"George Saunders has written the best book you'll read this year."
That was the headline in the New York Times in January of 2013, proclaiming "Tenth of December," Saunders' fourth short story collection, to the best of the best.
Where do you go from there? What happens when you've hit the top?
If you're Saunders, you wince — just a little bit. Then you get back to work.
"I think it was a blessing," Saunders said of the rave review. "I'm not 20. In a way, it was late enough in the game where I understood it as a lucky thing that we could have some fun with."
Saunders, who just turned 57, once worried that his writing career would never take off. In his early 30s, he was working as a technical writer, tucked away in an office in Rochester, N.Y.
"I could understand that not only did the world not care if I was a writer, it kind of preferred it," Saunders joked. "It would be better for everybody if I would just stop."
The office job forced him to slow down. He would squeeze in writing time whenever he could, often only 20 minutes at a time. "It was like my gaze readjusted," Saunders said. "Revision started to become a real important part. I've had stories I worked on for 14 years."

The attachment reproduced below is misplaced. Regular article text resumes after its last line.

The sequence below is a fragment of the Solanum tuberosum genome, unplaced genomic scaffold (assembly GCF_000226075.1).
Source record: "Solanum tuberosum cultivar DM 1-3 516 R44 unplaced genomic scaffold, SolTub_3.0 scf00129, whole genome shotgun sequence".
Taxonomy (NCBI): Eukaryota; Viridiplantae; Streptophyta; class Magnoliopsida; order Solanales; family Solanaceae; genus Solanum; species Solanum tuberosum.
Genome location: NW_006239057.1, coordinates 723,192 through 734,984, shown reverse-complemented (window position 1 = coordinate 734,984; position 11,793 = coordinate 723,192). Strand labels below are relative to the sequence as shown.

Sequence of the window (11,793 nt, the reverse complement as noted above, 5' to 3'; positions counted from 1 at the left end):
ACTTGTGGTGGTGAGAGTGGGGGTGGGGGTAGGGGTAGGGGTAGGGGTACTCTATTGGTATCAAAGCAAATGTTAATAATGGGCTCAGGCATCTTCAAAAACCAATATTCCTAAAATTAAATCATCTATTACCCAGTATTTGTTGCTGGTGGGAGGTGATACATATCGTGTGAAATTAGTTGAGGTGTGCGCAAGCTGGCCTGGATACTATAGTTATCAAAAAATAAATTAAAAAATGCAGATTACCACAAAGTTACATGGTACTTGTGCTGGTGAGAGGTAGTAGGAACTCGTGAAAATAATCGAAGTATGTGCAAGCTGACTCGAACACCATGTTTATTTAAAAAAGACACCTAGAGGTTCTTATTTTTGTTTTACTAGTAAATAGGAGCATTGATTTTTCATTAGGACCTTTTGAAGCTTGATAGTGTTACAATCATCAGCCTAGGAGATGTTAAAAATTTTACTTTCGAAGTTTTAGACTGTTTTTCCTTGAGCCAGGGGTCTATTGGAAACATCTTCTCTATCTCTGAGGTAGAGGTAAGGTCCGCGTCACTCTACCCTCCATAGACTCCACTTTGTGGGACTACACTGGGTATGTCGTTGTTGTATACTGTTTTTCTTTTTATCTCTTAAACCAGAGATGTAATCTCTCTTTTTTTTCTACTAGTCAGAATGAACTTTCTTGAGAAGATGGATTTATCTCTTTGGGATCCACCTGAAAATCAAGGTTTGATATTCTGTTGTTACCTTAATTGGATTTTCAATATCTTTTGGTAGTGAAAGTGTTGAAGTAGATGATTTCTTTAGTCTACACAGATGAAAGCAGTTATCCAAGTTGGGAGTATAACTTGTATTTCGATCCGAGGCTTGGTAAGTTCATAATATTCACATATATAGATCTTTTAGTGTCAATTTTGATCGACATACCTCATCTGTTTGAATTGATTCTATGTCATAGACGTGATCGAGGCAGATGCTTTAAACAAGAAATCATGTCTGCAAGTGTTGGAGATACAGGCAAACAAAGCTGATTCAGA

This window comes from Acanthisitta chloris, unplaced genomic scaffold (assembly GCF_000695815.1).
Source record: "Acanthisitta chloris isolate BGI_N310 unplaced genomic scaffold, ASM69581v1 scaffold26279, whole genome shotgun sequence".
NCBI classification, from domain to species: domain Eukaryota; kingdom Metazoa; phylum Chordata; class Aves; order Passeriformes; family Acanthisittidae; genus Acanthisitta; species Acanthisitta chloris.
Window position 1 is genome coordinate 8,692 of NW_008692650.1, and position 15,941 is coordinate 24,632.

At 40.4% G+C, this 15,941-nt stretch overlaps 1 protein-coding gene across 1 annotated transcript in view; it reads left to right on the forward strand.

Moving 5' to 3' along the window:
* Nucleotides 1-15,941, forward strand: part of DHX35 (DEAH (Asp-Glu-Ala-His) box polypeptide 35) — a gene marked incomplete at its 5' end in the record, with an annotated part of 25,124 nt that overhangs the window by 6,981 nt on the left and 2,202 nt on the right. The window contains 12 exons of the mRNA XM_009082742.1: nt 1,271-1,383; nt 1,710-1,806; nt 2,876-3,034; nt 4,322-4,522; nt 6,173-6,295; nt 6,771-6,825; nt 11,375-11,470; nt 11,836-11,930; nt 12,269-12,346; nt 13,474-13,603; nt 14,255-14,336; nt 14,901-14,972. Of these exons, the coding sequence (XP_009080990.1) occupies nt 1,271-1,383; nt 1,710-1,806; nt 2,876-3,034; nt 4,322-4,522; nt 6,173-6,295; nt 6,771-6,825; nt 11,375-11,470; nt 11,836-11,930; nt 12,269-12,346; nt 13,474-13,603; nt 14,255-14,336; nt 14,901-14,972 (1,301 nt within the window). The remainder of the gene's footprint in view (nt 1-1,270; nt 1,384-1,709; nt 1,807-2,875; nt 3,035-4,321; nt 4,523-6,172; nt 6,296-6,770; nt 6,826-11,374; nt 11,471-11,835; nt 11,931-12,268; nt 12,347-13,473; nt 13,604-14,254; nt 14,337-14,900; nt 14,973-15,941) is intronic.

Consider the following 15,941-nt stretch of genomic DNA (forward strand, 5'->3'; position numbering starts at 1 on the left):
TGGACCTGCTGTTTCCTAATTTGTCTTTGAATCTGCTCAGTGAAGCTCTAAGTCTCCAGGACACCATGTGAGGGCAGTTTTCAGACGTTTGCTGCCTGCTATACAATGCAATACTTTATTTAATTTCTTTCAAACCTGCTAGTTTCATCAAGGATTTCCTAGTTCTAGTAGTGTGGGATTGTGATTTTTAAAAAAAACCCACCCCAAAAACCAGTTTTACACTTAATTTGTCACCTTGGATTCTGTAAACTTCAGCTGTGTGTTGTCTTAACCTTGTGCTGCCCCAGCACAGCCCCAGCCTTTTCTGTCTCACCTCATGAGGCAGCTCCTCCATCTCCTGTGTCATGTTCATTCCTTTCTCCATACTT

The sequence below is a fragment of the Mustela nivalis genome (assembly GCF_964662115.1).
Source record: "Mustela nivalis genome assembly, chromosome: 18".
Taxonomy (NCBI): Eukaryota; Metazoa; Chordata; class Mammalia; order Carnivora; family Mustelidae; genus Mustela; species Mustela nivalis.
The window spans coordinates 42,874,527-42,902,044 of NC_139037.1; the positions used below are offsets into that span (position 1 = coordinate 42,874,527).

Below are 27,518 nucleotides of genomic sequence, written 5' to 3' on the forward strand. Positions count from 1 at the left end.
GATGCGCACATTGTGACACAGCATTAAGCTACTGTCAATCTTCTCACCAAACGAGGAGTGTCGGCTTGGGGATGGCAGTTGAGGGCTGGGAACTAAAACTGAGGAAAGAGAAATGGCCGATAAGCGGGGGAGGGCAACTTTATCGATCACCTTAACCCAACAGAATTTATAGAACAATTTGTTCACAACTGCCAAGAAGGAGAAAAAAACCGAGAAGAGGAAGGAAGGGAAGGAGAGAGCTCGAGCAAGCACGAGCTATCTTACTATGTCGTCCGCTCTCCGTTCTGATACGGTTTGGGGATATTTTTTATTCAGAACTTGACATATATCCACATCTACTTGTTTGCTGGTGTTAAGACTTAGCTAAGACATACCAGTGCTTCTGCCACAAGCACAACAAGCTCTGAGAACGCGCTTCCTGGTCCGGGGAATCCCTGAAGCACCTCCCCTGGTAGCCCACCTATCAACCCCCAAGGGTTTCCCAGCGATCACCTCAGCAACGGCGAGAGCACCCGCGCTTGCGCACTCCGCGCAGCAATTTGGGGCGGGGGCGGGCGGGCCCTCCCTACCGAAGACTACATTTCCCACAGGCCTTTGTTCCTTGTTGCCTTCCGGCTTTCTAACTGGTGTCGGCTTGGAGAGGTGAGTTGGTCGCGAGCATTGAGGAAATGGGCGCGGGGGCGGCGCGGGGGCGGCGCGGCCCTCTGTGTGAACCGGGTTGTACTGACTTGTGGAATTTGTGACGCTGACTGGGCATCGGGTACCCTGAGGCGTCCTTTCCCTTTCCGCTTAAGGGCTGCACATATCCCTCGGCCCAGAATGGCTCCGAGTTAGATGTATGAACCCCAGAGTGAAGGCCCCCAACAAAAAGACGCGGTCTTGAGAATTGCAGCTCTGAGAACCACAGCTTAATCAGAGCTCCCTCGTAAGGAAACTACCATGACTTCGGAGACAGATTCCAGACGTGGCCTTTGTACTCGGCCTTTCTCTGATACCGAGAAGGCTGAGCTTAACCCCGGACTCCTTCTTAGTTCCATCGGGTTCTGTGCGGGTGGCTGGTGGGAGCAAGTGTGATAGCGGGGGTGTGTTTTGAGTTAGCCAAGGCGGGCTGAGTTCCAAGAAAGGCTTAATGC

With age, Saunders said, came the realization that it's trickier to write about the positive aspects in life. Dark can be easier than light.
"There is an edginess that is easy. To be more hopeful is harder," Saunders said. "To say, 'life is sometimes a drag, our culture's messed up' — those things are kind of low-hanging fruit. To be able to say, on the other hand, 'I find life gorgeous, people sometimes do have positive things to say and do' — that second thing, at least in fiction, is harder."
Saunders continues to write short stories and is a frequent contributor to The New Yorker. He's also on tour with a new edition of a children's book he wrote for his daughters, "The Very Persistent Gappers of Frip."
Revising that story took so long his daughters had outgrown the tale by the time he was finished. Still, revision for Saunders is what makes writing come to life.
"If I type up a story or an essay right now, it would just be an old dude yapping," Saunders said. "But if you give me 6 or 7 months, I can kind of interrogate my own nonsense through revision, and a better, kinder, smarter, funnier person emerges that I never am in real life. That's the addictive part of writing, you can actually coax out of yourself a more wonderful presence."
George Saunders will read from "The Very Persistent Gappers of Frip" at Macalester College on Dec. 7, at 7 p.m. More details are available from Rain Taxi.